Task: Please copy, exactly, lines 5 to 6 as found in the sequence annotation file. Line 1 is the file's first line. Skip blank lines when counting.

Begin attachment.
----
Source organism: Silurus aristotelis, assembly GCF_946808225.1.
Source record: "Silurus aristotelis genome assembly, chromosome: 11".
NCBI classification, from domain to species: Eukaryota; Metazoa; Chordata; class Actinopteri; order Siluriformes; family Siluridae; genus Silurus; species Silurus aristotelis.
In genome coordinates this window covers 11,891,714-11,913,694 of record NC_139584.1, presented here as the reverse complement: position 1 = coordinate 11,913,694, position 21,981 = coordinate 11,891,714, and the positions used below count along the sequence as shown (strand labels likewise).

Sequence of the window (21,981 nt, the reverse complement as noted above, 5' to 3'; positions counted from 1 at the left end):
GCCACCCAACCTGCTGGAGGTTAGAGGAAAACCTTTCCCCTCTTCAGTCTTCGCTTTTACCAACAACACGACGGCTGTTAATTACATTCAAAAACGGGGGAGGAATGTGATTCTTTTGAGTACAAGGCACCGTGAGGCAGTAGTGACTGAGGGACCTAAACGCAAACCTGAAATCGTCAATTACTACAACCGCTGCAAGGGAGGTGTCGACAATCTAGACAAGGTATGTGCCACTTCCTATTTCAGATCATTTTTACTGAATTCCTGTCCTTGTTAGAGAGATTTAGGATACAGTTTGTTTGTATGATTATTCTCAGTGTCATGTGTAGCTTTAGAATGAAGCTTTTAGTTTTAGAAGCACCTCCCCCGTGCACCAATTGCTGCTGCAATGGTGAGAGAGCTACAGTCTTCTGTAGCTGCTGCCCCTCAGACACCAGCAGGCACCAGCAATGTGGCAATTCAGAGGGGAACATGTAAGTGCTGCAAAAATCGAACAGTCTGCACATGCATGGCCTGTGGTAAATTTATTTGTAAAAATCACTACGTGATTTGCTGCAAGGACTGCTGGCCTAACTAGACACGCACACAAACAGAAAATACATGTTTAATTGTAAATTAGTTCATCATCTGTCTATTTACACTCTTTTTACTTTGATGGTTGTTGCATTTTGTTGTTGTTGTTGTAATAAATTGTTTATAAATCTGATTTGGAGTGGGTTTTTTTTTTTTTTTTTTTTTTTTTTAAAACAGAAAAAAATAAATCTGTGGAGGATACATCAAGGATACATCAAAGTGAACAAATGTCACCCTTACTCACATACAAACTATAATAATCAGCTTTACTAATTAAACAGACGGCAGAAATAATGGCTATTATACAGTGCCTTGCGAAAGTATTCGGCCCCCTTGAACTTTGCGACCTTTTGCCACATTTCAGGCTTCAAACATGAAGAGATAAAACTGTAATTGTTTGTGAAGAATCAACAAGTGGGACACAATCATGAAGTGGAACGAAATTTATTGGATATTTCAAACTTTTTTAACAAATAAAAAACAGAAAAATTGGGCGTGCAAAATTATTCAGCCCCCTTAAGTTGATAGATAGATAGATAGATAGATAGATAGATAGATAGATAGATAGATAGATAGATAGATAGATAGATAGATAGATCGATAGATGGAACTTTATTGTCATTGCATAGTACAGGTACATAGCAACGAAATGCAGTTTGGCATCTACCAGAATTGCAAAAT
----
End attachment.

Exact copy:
Sequence of the window (21,981 nt, the reverse complement as noted above, 5' to 3'; positions counted from 1 at the left end):
GCCACCCAACCTGCTGGAGGTTAGAGGAAAACCTTTCCCCTCTTCAGTCTTCGCTTTTACCAACAACACGACGGCTGTTAATTACATTCAAAAACGGGGGAGGAATGTGATTCTTTTGAGTACAAGGCACCGTGAGGCAGTAGTGACTGAGGGACCTAAACGCAAACCTGAAATCGTCAATTACTACAACCGCTGCAAGGGAGGTGTCGACAATCTAGACAAGGTATGTGCCACTTCCTATTTCAGATCATTTTTACTGAATTCCTGTCCTTGTTAGAGAGATTTAGGATACAGTTTGTTTGTATGATTATTCTCAGTGTCATGTGTAGCTTTAGAATGAAGCTTTTAGTTTTAGAAGCACCTCCCCCGTGCACCAATTGCTGCTGCAATGGTGAGAGAGCTACAGTCTTCTGTAGCTGCTGCCCCTCAGACACCAGCAGGCACCAGCAATGTGGCAATTCAGAGGGGAACATGTAAGTGCTGCAAAAATCGAACAGTCTGCACATGCATGGCCTGTGGTAAATTTATTTGTAAAAATCACTACGTGATTTGCTGCAAGGACTGCTGGCCTAACTAGACACGCACACAAACAGAAAATACATGTTTAATTGTAAATTAGTTCATCATCTGTCTATTTACACTCTTTTTACTTTGATGGTTGTTGCATTTTGTTGTTGTTGTTGTAATAAATTGTTTATAAATCTGATTTGGAGTGGGTTTTTTTTTTTTTTTTTTTTTTTTTTAAAACAGAAAAAAATAAATCTGTGGAGGATACATCAAGGATACATCAAAGTGAACAAATGTCACCCTTACTCACATACAAACTATAATAATCAGCTTTACTAATTAAACAGACGGCAGAAATAATGGCTATTATACAGTGCCTTGCGAAAGTATTCGGCCCCCTTGAACTTTGCGACCTTTTGCCACATTTCAGGCTTCAAACATGAAGAGATAAAACTGTAATTGTTTGTGAAGAATCAACAAGTGGGACACAATCATGAAGTGGAACGAAATTTATTGGATATTTCAAACTTTTTTAACAAATAAAAAACAGAAAAATTGGGCGTGCAAAATTATTCAGCCCCCTTAAGTTGATAGATAGATAGATAGATAGATAGATAGATAGATAGATAGATAGATAGATAGATAGATAGATAGATAGATAGATCGATAGATGGAACTTTATTGTCATTGCATAGTACAGGTACATAGCAACGAAATGCAGTTTGGCATCTACCAGAATTGCAAAAT